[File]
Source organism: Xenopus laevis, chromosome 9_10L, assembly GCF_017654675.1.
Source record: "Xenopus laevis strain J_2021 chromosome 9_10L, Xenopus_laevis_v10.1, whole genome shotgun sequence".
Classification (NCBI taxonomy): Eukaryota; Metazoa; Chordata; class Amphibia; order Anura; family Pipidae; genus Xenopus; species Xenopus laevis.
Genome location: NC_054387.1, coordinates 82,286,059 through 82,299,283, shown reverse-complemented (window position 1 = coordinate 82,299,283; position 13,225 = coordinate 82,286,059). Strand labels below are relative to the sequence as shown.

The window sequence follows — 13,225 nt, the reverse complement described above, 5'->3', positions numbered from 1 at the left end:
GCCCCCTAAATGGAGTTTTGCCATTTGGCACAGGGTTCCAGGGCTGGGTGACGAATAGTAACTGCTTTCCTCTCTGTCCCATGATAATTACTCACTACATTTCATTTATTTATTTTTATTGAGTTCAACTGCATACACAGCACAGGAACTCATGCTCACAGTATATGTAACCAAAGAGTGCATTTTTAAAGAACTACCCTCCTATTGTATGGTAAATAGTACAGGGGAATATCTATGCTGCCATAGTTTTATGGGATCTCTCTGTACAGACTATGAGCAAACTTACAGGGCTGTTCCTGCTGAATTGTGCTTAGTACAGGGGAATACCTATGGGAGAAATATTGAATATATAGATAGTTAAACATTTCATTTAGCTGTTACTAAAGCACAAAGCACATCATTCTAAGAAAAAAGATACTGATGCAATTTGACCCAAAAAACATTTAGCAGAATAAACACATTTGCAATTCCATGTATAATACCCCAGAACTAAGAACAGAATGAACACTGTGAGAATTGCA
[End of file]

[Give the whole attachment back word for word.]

Source organism: Xenopus laevis, chromosome 9_10L, assembly GCF_017654675.1.
Source record: "Xenopus laevis strain J_2021 chromosome 9_10L, Xenopus_laevis_v10.1, whole genome shotgun sequence".
Classification (NCBI taxonomy): Eukaryota; Metazoa; Chordata; class Amphibia; order Anura; family Pipidae; genus Xenopus; species Xenopus laevis.
Genome location: NC_054387.1, coordinates 82,286,059 through 82,299,283, shown reverse-complemented (window position 1 = coordinate 82,299,283; position 13,225 = coordinate 82,286,059). Strand labels below are relative to the sequence as shown.

The window sequence follows — 13,225 nt, the reverse complement described above, 5'->3', positions numbered from 1 at the left end:
GCCCCCTAAATGGAGTTTTGCCATTTGGCACAGGGTTCCAGGGCTGGGTGACGAATAGTAACTGCTTTCCTCTCTGTCCCATGATAATTACTCACTACATTTCATTTATTTATTTTTATTGAGTTCAACTGCATACACAGCACAGGAACTCATGCTCACAGTATATGTAACCAAAGAGTGCATTTTTAAAGAACTACCCTCCTATTGTATGGTAAATAGTACAGGGGAATATCTATGCTGCCATAGTTTTATGGGATCTCTCTGTACAGACTATGAGCAAACTTACAGGGCTGTTCCTGCTGAATTGTGCTTAGTACAGGGGAATACCTATGGGAGAAATATTGAATATATAGATAGTTAAACATTTCATTTAGCTGTTACTAAAGCACAAAGCACATCATTCTAAGAAAAAAGATACTGATGCAATTTGACCCAAAAAACATTTAGCAGAATAAACACATTTGCAATTCCATGTATAATACCCCAGAACTAAGAACAGAATGAACACTGTGAGAATTGCA